This article is part of the Preach the Gospel to Yourself Series. We know that phrases like “preach the gospel to yourself” are used so frequently in Christian circles that they can become Christian gobbly gook. You kind of get what it means, but don’t know how to actually do it. This series offers specific examples of applying the truth of the gospel to everyday circumstances. Don't miss the challenge steps at the end of each article! Read the other articles in this series here:
- "Preach the Gospel to Your Identity Crisis" by Kati Lynn Davis
- "Preach the Gospel to Your Loneliness" by Brittany Allen
- "Preach the Gospel to Your Anger" by Ashley Chesnut
- "Preach the Gospel to Your Insufficiencies" by Lauren Washer
For more help preaching the gospel to yourself, check out our Grounded in the Gospel Workbook.
Struggling with Self-Condemnation
Throughout my life, the law and my conscience have felt like a phantom haunting me with self-hate and self-condemnation. Again? Won’t you ever get it right? Don’t you realize you need to make up for those sins from yesterday? Look at all your Christian friends—consider how much more pleased he must be with them! What’s wrong with you? I thought God was disappointed in me. I believed every major and minor trial was a splatter of his wrath. When God didn’t feel near, I assumed my pile of sins drove him away.
Does any of this sound familiar? Does repentance never feel like enough? Do you wonder how God could love someone as wicked as you? Do you doubt your salvation every time you sin? Sister, you can have assurance of your salvation and escape those weighty feelings of self-hate and self-condemnation—all through the gospel.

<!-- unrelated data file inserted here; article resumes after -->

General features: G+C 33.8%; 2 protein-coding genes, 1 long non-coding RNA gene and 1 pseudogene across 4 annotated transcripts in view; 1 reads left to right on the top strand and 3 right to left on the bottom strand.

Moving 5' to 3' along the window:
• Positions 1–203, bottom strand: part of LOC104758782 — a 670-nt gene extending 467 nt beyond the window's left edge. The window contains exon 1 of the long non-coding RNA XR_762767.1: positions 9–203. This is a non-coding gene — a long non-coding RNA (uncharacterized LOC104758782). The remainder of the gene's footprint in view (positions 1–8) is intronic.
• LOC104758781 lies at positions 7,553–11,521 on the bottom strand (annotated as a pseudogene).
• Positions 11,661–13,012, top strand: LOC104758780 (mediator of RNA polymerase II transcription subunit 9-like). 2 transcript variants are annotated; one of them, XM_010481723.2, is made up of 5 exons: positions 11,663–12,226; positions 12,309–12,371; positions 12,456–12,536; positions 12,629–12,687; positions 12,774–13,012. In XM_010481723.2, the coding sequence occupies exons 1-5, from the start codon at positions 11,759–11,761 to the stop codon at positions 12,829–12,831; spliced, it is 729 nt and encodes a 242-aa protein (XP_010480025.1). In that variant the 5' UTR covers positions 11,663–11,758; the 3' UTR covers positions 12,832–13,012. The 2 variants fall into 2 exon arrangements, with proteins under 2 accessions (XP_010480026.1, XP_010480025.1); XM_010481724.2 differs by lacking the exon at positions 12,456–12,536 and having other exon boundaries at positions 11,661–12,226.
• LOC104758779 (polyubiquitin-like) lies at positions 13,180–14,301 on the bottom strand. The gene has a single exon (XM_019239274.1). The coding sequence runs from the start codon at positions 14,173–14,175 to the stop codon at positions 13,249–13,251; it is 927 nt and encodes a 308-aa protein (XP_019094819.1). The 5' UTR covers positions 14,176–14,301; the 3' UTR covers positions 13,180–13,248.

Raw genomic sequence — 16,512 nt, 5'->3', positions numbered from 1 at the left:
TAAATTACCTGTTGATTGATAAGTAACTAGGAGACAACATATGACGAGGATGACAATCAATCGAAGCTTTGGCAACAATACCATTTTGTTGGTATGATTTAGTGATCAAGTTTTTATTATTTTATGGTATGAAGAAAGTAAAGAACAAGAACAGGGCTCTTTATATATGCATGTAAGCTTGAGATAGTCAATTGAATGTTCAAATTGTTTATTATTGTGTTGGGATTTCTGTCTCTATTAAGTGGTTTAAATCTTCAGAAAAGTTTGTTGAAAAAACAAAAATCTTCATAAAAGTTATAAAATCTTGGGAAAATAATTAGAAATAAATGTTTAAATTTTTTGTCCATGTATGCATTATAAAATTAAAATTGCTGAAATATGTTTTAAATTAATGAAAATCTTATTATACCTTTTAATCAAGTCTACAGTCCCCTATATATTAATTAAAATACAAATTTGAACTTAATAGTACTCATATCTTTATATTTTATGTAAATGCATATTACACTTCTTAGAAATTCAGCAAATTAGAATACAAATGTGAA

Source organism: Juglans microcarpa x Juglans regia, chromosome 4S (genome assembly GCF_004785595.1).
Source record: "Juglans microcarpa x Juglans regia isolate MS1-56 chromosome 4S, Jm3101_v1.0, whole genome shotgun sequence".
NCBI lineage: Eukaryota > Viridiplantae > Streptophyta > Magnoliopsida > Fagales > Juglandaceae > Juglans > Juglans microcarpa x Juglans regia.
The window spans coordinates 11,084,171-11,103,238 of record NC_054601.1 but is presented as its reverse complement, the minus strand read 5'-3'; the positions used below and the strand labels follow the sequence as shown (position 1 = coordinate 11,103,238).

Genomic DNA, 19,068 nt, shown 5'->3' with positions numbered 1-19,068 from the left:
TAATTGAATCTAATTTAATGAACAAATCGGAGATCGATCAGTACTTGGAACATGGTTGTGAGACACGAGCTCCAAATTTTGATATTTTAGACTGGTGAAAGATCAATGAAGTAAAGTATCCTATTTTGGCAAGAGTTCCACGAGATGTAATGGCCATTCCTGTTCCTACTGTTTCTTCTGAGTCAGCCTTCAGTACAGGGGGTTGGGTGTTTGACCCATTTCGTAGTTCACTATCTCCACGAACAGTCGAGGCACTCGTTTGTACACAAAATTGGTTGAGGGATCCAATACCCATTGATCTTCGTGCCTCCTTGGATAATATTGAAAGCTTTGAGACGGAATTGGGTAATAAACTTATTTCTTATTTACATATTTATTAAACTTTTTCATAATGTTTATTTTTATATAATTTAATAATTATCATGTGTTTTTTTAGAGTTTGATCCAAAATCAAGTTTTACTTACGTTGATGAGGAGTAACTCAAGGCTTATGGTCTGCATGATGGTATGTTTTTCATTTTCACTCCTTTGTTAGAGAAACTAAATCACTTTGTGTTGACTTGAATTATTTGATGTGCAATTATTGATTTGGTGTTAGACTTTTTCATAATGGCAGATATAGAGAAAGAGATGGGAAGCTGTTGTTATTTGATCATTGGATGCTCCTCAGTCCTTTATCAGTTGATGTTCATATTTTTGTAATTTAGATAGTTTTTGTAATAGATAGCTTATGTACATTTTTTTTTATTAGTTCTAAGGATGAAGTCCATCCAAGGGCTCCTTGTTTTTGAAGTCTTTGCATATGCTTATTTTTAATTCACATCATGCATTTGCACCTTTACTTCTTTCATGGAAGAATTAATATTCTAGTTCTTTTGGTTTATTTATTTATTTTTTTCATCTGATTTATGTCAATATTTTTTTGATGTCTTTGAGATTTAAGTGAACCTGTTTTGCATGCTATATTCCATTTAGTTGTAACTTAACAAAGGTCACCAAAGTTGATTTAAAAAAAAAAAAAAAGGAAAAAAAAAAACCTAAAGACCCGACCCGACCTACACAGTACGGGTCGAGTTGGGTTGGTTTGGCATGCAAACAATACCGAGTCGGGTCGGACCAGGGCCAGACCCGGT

Trying to Bear the Cost of our Sin
The problem isn’t guilt itself. Good guilt leads us to repent and rejoice in the gospel. Guilt goes wrong when it leads us into heavy, sorrowful burdens. Paul told the Corinthians, “For the sorrow that is according to the will of God produces a repentance without regret, leading to salvation, but the sorrow of the world produces death” (2 Cor. 7:10 NASB). Worldly sorrow strives in self-forgiveness, self-condemnation, and self-flagellation. We become cruel masters over ourselves, demanding acts of penitence. We speak harshly and bully ourselves in vain efforts to punish ourselves for our depravity—something we’d never do to a loved one.
Meanwhile, our heavenly Father responds with grace. God comes near to us. He declares us to be his beloved children, justified by Christ’s sacrifice, and forever at peace with him (Rom. 5:1–2). He cleanses us from all unrighteousness. Not through our works of self-hatred or even our spiritual disciplines. These works can’t make us holy or forgiven—only Jesus’ work can. He cares for us and changes us by the gentle hand of the Holy Spirit, turning our hearts in faith towards Christ and enabling us to obey him.
We can be certain of God’s grace. As John wrote to his fellow believers: “If we confess our sins, he is faithful and just to forgive us our sins and to cleanse us from all unrighteousness.… I am writing these things to you so that you may not sin. But if anyone does sin, we have an advocate with the Father, Jesus Christ the righteous” (1 John 1:9; 2:1). No need for penitence, self-forgiveness, or self-condemnation. Because the work of Jesus Christ is finished, we have forgiveness.
Expecting God’s Wrath for Our Sin
With an overactive conscience, we may wrongly conclude that every trial is a taste of God’s anger. Perhaps you struggle to have children and think, Maybe because I’m not as obedient as my friends, God has closed my womb. You have a hard day at home with the kids or at work and start to wonder, What did I do to deserve this punishment? Sister, this is a distortion of the gospel and a misunderstanding of God’s discipline and wrath.
Our punishment for sin, God’s righteous wrath, was already endured on the cross by Christ. Christ drank the cup of wrath that we deserved. Not even a drop of God’s wrath remains for his children. “There is therefore now no condemnation for those who are in Christ Jesus” (Rom. 8:1). By Christ’s atonement, you received his righteousness by faith so that you can stand blameless before God (2 Cor. 5:21).